The Continuing Expansion of the Insurance Compliance Officer Role
If it seems like insurance compliance officers are taking on an ever-expanding role in the industry, it is not in your imagination. To add, this expansion goes beyond the insurance industry since business sectors as diverse as the healthcare field, payment cards, energy and finance are swimming in new and updated standards, regulations and policies.
In addition to working in lockstep with insurance associations like the National Association of Insurance Commissioners (NAIC) and other regulatory bodies to develop risk management initiatives, insurers are also working on their own to tighten internal protective processes.
What Is a Compliance Officer and What Are the Core Tasks of This Role?
With even the most basic insurance-related regulations, an insurance company needs the special skills of a compliance officer, whose job it is to make sure the company adheres to the requirements of any related regulations, standards, laws and policies. He or she reviews and assesses all existing and new regulatory changes, as well as the company’s own internal policies and standards.
Each of these duties is still an integral part of a compliance officer’s responsibilities, but in recent years, those responsibilities have increased in depth and breadth.
There Are a Few Key Reasons Why the Role of the Insurance Officer Is Expanding
Whether due to an event—or series of events—outside the immediate insurance industry, or in response to direct internal concerns, insurance compliance officers have a lot on their plates due to some large-scale changes and risks that transpired over the past decade, as well as many more going forward. There are several reasons this important staffer may become even busier.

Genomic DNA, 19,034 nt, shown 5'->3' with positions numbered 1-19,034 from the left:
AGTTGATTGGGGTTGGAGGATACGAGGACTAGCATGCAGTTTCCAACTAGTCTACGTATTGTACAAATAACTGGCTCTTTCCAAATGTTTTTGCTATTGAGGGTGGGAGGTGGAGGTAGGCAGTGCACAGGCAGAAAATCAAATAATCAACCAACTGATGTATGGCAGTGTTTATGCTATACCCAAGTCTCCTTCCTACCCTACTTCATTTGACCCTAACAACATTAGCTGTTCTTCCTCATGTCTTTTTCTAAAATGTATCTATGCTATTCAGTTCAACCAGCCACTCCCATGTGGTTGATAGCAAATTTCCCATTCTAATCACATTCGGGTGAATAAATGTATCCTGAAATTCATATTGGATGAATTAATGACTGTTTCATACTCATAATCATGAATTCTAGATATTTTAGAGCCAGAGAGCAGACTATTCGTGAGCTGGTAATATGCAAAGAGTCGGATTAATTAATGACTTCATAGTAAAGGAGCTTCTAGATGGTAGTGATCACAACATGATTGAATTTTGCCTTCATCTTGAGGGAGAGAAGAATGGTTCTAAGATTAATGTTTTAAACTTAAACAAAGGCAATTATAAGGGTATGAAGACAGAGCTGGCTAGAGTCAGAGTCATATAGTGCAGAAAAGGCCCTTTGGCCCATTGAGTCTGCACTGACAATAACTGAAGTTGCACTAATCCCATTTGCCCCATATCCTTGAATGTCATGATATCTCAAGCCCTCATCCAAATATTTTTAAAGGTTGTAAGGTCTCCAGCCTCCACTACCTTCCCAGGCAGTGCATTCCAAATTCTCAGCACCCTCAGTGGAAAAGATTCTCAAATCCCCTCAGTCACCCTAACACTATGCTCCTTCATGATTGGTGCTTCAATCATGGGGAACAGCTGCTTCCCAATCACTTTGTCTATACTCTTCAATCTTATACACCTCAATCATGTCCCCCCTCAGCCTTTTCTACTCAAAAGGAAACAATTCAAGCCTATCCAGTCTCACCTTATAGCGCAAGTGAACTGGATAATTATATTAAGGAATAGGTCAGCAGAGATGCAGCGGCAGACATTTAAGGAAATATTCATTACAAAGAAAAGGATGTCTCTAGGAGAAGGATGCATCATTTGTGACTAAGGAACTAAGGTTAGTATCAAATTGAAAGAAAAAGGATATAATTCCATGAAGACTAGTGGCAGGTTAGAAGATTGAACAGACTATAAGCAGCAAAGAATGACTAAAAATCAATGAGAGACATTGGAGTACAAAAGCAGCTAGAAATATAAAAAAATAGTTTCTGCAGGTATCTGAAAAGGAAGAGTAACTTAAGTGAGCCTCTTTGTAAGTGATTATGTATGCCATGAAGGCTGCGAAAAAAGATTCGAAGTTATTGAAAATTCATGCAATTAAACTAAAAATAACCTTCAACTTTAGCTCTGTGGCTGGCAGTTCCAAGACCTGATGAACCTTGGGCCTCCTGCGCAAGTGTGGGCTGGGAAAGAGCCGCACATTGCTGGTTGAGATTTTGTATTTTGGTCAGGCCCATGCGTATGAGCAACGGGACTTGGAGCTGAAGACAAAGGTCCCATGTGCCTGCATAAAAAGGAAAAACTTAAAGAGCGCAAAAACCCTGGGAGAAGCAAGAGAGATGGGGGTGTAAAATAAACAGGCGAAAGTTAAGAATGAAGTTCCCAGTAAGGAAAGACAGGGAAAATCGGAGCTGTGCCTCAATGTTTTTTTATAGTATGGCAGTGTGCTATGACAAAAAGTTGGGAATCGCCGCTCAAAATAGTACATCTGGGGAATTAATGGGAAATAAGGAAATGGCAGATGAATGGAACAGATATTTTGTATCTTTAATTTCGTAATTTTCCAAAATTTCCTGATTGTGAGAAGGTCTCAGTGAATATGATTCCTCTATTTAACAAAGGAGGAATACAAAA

The Great Recession of the Late 2000s Forced the Insurance Industry to Double Up on Tasks
After the housing bubble crisis of the late 2000s, and the subsequent Great Recession, many industries needed to expand their scope to survive the fallout. The insurance industry did in fact take on new services that are similar to those offered by financial institutions.
While the last embers of that dark time have largely passed, many insurance companies continue to perform some expanded tasks to this day, making it necessary to comply with a variety of regulations.
The Rapid Changes in Technology Lead to Additional Regulations
The insurance company remains one of the most disrupted industries in the global economy, according to Captive.com. It turns out that 85 percent of CEOs are concerned about the rate of technological change and how they will address all the regulations, standards and policies that accompany those changes.
While the new and emerging technologies also give these CEOs a sense of optimism for the future of their business, they understand that they must also increasingly rely on the knowledge and attention to an array of regulatory details. For each new digitization put in place, there may be one or more regulation attached.